The New York Islanders season continues to unravel. With only five regulation wins in the latter half of December, Long Island’s hockey team has failed to take advantage the momentum that had them push the first-place Pittsburgh Penguins to a hard-fought six games in the Eastern Conference Quarterfinals, which has caused the team’s fan-base to figuratively commit arson on the organization’s front office.
There’s no sugarcoating it. The Islanders have been awful during the 2013-14. There is little reason for optimism in the short-term. There is little hope for this team to turn the ship around fast enough to grab hold of a playoff spot before April – at least with the way the team has played. I say “at least” because I believe the talent for said turnaround is present.
Yes, the team that plays on the ice before us is practically the exact same team that took the Islanders to the playoffs last season. The 2013-14 Islanders are basically the same Islanders that went streaking through the second-half of their lockout-shortened 2013 schedule. While that team from last season wasn’t perfect, the Islanders have made moves over the past six months to improve their roster; but of course, with the Islanders struggling, the disgruntled are questioning the front office’s decision-making.
“The Islanders should have held onto Mark Streit.”
“The Islanders should have kept Brad Boyes.”
“The Islanders should have never traded Matt Moulson”
The list goes on. You know it does. You, the reader, can probably add a few things to this list right now….I can too, because hindsight.
Hindsight is always 20/20. Analyzing a situation is always easier after that situation has already happened or developed, and many of us couch GMs (I will include myself) have instantly declared ourselves “geniuses” for seeing into the future after the future already came and passed.
We forget quickly, but the team on the ice is close to the team we wanted. Minus a starting goalie (Evgeni Nabokov was the best goalie available via unrestricted free agency) and a top-pairing defenseman (because those aren’t picked off trees) the Islanders front office did its job to your satisfaction.
Immediately after the 2013 season ended, there was no defenseman heavily criticized by the Islanders fan-base than Streit, the Islanders power play quarterback and captain. A minus player and defensive liability, Streit was no longer seen as the Norris candidate he once was when he joined the organization. He was seen as expendable – 81% of our voters over the summer wished him gone because 1) Lubomir Visnovsky; and 2) his price tag. Streit was offered a deal by Garth Snow, he rejected, and was sent on his way to Philadelphia. All was fine on Long Island, but then Lubo went down due to a concussion, the team started sinking, and it became the Islanders “fault” for “losing him.” Got it.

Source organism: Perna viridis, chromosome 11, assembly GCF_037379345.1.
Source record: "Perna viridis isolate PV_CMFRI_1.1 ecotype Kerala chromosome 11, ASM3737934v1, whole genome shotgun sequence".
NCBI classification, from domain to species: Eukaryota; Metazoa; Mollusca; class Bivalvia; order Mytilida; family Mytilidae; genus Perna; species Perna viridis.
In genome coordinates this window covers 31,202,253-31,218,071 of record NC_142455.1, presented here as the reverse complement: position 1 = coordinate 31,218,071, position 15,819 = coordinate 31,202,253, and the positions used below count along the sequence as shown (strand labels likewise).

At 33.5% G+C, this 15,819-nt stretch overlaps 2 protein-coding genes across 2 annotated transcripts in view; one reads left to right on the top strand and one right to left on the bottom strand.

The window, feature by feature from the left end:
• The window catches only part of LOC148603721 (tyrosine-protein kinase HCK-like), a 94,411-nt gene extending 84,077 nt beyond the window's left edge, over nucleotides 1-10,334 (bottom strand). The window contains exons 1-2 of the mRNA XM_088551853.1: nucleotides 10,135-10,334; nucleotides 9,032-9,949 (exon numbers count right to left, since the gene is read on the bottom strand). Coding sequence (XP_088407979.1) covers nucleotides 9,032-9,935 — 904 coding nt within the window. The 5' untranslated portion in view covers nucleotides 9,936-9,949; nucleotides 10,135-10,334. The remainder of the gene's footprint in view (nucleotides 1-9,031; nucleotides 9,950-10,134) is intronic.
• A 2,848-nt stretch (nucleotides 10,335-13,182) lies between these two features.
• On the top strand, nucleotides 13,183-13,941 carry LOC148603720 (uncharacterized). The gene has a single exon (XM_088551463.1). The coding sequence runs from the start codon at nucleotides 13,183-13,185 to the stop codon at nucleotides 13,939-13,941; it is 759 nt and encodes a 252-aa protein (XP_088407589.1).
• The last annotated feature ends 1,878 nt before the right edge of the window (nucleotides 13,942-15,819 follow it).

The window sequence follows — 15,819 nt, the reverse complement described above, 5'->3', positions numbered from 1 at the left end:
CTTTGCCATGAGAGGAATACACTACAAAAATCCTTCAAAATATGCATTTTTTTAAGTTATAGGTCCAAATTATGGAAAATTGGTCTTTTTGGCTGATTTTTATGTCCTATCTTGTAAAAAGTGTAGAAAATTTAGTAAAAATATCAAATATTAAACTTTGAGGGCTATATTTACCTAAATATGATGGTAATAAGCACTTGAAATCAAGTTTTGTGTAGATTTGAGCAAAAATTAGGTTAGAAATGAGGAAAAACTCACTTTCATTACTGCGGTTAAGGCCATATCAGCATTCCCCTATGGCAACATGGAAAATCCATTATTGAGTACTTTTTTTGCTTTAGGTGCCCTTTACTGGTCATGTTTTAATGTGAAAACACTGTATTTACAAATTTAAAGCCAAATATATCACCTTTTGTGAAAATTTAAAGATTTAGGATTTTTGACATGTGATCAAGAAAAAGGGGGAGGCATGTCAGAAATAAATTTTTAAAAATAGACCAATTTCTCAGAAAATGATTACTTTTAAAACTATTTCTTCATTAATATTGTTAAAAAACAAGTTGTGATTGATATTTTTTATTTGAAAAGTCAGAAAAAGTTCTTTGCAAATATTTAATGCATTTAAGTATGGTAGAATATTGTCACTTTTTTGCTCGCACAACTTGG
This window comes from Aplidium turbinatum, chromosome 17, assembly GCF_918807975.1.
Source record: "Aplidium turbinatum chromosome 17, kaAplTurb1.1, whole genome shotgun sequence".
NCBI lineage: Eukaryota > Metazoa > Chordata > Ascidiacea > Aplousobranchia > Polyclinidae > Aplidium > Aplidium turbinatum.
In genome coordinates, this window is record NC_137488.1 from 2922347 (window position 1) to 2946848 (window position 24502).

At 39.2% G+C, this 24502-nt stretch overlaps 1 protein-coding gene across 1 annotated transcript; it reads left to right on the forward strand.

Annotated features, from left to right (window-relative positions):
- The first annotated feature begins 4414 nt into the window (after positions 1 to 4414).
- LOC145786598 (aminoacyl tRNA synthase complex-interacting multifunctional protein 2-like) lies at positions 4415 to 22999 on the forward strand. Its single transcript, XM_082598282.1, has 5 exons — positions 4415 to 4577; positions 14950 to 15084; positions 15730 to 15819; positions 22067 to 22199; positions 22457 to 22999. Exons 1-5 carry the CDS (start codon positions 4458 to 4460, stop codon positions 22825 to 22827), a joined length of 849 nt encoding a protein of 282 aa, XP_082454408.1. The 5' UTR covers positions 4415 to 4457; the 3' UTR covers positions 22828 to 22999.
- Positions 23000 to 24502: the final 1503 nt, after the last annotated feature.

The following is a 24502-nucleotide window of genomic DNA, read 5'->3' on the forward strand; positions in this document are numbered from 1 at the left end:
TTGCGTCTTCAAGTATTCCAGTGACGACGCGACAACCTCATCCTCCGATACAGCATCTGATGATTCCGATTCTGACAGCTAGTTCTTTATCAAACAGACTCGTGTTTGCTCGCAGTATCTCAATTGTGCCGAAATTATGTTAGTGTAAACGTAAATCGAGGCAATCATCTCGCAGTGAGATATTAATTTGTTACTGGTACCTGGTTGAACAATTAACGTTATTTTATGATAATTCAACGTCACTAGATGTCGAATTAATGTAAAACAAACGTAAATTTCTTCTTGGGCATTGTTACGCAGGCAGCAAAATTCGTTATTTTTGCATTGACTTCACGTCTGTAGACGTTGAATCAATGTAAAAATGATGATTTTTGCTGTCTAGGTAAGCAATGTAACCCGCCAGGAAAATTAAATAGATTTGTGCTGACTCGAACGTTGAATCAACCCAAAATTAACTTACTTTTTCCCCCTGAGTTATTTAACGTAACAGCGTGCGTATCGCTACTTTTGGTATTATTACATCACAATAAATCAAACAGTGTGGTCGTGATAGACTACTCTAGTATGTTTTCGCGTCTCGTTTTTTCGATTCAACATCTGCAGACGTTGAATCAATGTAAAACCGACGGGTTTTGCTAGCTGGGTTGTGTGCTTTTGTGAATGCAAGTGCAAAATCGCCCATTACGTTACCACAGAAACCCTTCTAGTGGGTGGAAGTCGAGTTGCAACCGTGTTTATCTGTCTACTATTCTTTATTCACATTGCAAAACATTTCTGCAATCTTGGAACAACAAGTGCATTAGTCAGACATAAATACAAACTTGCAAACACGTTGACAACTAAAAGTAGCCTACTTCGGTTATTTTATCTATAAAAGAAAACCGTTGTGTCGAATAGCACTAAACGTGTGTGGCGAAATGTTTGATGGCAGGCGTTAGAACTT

Then there was the Islanders need for a top-winger to play with John Tavares (yes, that was one of the “declared” big needs, along with a goalie and top-pairing defenseman). After a pitiful playoff performance (3 assists, all in the same game), and only recording points in four of the team’s final thirteen games of the season, it was widely accepted that Boyes was not a fit next to Tavares. He was released and replaced by Pierre-Marc Bouchard, whose playmaking ability was expected to give that line a boost. It didn’t, so “bring back Boyes.”
And then the Islanders finally made the trade to bring in the top-line winger to play with Tavares. Moving Matt Moulson and two picks for Thomas Vanek, the Islanders acquired a superstar. Some fans were upset. Many were excited. As soon as Vanek didn’t score in his first game as an Islander, the man was booed. He then fell to injury, and the deal was immediately labeled a bad one. The top-line winger that everybody called for has been scorned by a fan-base – most recently accusing him as the reason for the team’s 3-2 loss to Tampa Bay for attempting a slap shot in a shootout. OK, so maybe there wasn’t a desire to move Moulson at the beginning of the season (although some did repeatedly knock him for a multitude of reasons), but the Isles made a move to make their team better (and, in hindsight, this move has had literally zero affect on this team, statistically).
So here we are. We (the fans) hate everything that we wanted and received. The moves that could be made to help this team were made. Even players such as Travis Hamonic and Josh Bailey, two key components to the Islanders run to the playoffs, were praised by many signed to long-term deals by Garth this offseason, but I’m sure we were all ready to predict their struggles in a year they were expected to take the next step. Just like the Islanders could have improved secondary scoring after Michael Grabner didn’t reach the score-sheet in two months.
With the moves the Islanders made to assemble the current on-ice product, there, in my opinion, isn’t much else they could have done differently. The team on the ice is, in all practicality, the best one the Islanders could have assembled, taking into consideration the team’s budget, long-term plans, and success from the past season; but again, there’s always hindsight.